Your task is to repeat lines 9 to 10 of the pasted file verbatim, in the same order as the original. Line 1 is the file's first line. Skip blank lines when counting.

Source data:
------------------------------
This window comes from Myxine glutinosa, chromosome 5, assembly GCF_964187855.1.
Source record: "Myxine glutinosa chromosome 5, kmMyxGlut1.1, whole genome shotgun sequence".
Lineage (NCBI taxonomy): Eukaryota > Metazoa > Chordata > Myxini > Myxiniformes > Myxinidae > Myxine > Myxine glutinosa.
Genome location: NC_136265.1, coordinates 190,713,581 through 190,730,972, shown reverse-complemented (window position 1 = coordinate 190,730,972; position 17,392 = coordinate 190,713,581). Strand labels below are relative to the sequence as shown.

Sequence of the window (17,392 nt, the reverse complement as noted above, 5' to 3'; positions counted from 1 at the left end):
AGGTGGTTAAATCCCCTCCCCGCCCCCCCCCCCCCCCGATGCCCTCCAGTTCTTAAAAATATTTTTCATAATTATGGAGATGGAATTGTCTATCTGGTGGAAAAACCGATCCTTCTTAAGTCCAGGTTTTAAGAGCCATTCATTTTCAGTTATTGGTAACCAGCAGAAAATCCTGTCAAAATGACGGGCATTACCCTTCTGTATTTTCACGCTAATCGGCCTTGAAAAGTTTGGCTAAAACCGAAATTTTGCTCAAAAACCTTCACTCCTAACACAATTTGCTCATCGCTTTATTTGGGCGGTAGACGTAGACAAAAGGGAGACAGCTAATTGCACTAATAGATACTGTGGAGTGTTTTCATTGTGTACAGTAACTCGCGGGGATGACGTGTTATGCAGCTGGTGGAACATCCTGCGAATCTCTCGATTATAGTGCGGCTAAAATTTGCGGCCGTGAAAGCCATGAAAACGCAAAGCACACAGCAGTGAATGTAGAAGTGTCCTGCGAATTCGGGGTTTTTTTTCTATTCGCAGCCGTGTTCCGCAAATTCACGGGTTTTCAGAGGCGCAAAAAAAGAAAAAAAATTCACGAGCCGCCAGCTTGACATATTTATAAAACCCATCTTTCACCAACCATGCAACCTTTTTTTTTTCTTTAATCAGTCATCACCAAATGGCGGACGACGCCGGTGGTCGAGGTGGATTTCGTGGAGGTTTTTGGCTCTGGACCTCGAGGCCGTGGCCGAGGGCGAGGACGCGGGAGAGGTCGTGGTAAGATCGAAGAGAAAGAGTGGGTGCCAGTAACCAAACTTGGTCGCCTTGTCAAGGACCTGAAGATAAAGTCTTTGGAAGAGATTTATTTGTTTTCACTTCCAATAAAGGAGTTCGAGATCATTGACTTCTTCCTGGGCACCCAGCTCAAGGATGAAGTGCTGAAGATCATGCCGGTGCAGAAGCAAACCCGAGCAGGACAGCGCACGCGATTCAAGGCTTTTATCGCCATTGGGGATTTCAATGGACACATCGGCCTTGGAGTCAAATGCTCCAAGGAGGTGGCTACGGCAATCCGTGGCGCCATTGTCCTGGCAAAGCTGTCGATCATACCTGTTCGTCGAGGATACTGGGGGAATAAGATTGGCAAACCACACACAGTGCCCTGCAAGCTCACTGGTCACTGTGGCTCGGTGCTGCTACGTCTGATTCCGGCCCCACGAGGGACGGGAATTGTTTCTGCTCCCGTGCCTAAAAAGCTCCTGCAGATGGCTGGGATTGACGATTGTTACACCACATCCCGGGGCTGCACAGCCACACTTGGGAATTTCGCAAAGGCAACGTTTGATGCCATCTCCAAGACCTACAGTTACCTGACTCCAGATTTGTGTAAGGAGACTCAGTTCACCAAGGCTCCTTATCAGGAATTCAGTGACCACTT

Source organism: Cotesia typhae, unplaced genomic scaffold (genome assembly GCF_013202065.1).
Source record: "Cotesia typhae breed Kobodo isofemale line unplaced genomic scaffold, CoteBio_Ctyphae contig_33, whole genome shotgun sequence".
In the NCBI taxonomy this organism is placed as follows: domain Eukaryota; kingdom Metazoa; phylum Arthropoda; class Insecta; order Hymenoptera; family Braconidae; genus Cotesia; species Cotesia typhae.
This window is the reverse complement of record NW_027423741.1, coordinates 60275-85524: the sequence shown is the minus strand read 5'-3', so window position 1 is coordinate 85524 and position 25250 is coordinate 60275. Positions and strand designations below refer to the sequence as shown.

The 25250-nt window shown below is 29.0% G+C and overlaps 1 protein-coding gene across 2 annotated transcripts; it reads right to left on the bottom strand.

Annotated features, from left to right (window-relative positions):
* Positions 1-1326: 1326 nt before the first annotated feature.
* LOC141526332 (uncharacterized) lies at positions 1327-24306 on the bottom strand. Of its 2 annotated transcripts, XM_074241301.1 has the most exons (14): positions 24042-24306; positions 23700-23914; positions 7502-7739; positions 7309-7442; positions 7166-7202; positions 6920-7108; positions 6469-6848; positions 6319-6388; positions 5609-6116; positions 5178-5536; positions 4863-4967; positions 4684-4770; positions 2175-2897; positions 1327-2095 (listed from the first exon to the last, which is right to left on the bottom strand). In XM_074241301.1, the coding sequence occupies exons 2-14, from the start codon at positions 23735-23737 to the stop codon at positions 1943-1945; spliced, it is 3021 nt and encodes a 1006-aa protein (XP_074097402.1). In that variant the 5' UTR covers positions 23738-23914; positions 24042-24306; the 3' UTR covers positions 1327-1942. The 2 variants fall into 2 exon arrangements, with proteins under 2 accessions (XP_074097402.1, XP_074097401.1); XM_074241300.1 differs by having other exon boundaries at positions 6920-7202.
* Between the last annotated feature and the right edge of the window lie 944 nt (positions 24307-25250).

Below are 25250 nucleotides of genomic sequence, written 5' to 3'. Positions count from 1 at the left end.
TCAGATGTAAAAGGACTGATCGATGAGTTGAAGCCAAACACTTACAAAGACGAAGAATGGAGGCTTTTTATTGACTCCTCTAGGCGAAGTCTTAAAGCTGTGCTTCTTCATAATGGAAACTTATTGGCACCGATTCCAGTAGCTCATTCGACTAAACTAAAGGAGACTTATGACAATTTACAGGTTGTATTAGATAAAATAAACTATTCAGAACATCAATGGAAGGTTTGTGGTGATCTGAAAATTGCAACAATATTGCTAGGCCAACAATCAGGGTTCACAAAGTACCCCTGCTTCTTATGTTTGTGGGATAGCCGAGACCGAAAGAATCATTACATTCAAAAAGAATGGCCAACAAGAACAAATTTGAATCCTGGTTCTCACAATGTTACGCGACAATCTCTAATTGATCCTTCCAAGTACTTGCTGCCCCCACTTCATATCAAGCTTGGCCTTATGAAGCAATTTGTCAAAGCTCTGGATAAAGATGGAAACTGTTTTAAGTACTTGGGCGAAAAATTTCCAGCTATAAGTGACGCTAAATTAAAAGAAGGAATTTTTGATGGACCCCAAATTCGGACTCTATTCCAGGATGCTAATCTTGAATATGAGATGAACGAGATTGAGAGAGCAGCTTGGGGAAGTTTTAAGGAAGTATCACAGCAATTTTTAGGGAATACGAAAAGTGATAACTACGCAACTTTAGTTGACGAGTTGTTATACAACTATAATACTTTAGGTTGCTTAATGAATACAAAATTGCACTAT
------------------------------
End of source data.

In the NCBI taxonomy this organism is placed as follows: domain Eukaryota; kingdom Metazoa; phylum Arthropoda; class Insecta; order Hymenoptera; family Braconidae; genus Cotesia; species Cotesia typhae.
This window is the reverse complement of record NW_027423741.1, coordinates 60275-85524: the sequence shown is the minus strand read 5'-3', so window position 1 is coordinate 85524 and position 25250 is coordinate 60275. Positions and strand designations below refer to the sequence as shown.